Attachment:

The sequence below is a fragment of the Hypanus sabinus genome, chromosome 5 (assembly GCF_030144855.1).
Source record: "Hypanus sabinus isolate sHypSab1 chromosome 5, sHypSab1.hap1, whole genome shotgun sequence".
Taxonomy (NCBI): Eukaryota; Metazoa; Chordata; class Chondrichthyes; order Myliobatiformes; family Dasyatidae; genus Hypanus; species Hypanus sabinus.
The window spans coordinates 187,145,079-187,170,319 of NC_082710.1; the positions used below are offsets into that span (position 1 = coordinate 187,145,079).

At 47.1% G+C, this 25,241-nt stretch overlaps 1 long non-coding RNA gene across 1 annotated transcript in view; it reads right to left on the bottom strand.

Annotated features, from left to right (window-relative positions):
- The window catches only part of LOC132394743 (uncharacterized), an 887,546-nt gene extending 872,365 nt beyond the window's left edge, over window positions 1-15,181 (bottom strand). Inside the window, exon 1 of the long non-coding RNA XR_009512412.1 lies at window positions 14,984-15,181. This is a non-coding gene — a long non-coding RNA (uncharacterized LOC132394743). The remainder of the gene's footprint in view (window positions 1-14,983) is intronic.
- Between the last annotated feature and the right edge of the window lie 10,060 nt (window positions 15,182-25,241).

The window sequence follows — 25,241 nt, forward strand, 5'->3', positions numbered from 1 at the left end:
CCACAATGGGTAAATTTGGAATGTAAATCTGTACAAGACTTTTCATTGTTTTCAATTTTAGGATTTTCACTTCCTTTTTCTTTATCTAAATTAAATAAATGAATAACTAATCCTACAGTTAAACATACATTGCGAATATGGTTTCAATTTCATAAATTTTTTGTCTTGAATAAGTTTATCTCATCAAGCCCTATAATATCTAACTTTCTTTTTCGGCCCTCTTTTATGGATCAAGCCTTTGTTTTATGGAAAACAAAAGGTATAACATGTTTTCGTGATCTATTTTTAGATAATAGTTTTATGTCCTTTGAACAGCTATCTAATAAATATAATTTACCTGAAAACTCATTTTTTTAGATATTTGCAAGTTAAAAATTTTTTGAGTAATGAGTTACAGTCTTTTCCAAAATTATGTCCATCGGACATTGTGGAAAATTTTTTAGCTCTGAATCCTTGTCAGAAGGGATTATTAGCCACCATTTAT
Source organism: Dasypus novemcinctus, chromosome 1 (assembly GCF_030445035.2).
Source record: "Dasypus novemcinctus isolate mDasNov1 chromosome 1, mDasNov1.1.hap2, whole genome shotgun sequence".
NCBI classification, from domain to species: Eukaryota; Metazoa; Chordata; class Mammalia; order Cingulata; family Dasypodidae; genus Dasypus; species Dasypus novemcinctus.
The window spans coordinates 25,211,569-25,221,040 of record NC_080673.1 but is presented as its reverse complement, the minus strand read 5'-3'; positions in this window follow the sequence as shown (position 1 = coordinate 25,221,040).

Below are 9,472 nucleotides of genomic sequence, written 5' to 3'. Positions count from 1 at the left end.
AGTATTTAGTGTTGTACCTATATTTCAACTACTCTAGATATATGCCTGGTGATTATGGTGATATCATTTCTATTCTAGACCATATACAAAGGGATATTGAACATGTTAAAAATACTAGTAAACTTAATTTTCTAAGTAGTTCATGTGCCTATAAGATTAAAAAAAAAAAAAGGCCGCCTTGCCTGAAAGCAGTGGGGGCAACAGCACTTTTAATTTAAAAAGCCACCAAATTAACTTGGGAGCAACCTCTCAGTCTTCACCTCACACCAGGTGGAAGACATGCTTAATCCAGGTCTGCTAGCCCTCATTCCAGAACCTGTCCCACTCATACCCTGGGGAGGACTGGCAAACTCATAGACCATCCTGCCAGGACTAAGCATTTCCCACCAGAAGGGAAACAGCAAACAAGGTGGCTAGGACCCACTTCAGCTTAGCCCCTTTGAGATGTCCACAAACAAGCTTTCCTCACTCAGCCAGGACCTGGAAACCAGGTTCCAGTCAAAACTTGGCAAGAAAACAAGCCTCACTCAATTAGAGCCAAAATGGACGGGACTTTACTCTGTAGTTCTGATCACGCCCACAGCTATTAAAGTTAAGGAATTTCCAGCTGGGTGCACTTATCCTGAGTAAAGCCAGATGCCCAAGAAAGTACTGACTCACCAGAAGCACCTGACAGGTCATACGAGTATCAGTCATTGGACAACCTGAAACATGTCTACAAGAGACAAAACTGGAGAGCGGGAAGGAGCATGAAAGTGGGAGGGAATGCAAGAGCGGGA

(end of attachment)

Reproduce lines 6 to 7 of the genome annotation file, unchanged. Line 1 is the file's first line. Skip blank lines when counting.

Annotated features, from left to right (window-relative positions):
- The window catches only part of LOC132394743 (uncharacterized), an 887,546-nt gene extending 872,365 nt beyond the window's left edge, over window positions 1-15,181 (bottom strand). Inside the window, exon 1 of the long non-coding RNA XR_009512412.1 lies at window positions 14,984-15,181. This is a non-coding gene — a long non-coding RNA (uncharacterized LOC132394743). The remainder of the gene's footprint in view (window positions 1-14,983) is intronic.